English, French

The tours I do:

Grand Tour, Food Tours, Bury Your Dead, private city tour on board of a small vehicle (2-6 people) Private city tour on board of a bus, Private country side tours. Plus students tours.

My favourite anecdote:

During my very first private tour, a six-year-old girl was keen to meet the princess who must surely dwell in Chateau Frontenac. Lesson number one: never, ever mention the word 'princess' when speaking of the Chateau to a six year old girl.

She still had the surprise of her life when she was received by two princesses in full gowns, in one of the great stairs of the Chateau. (A few years ago, the Chateau used to offer tours with guides in period costumes who immediately pretended to be princesses.) You should have seen her eyes! And those of her dad! Lesson number two: A guide must have a certain sense of improvisation.

Travel experiences:

I have been involved for years in the management of youth hostel networks. This allowed me to travel to England, Germany, Australia, South Korea, France, the United States, Mexico and in every province of Canada.

Before being a guide:

I was born very young. In fact, I must have fallen into youth when I was little. That would explain how I was involved in the management of the Quebec City youth hostel where I was CEO for more than ten years. And how I am still a volunteer member of its Board of Directors. Thus I welcomed thousands of young travelers to Quebec City. I am also passionate about history and Old Quebec where I used to live.

Why did I become a guide:

'Too sedentary' said my doctor. 'A little exercise would do you much good'. I do not like the gym so, if I was to walk, it might as well be it in good company. And then I found there was in each tour a sort of showmanship that reminded me, once in a while, of my training in theater!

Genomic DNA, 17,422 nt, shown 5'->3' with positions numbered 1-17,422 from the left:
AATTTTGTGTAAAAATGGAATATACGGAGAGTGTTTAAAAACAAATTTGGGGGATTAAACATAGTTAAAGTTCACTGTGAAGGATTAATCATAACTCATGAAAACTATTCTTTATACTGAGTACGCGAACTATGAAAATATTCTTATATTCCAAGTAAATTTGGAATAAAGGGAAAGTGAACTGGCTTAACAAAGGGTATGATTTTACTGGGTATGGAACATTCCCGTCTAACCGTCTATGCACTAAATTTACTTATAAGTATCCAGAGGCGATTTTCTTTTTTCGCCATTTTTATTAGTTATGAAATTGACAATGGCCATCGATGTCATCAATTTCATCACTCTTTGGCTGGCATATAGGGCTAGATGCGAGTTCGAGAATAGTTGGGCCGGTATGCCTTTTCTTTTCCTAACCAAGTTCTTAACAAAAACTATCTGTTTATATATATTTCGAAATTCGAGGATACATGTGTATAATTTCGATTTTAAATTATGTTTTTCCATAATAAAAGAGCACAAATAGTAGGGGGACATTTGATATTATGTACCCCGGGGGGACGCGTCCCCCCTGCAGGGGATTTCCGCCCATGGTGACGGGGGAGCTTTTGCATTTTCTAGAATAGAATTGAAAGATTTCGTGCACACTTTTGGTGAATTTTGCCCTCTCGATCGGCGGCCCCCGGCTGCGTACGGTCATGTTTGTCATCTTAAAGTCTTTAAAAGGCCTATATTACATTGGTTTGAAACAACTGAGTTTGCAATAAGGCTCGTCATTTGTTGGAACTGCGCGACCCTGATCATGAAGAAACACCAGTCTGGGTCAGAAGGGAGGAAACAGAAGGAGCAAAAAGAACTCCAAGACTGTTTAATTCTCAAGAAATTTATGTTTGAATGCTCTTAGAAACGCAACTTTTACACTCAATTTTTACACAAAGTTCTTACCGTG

In my tours, I like to insist on:

It all depends on the type of tour, of course. 'Specialized' tours (Food Tour, Bury Your Dead) impose content; then it's all in the delivery and I try to maximize the experience of the participants. They are the ones that make a tour successful. Walking tours leave more room for interpretation. Usually I briefly touch on aspects of urban development, military history, architecture. Mention is made of the role of First Nations and especially of the different perception that we now have of our common history.

I address very little religious history because I avoid as much as possible topics of religion and politics. I prefer to challenge participants to go beyond their traditional view of History to find, during their visit to Quebec 'their own historical truth', the memory they will take home once they have forgotten everything else.

A book I recommend:

Québec ville assiégée 1759-1760 by Jacques Lacoursière and Hélène Quimper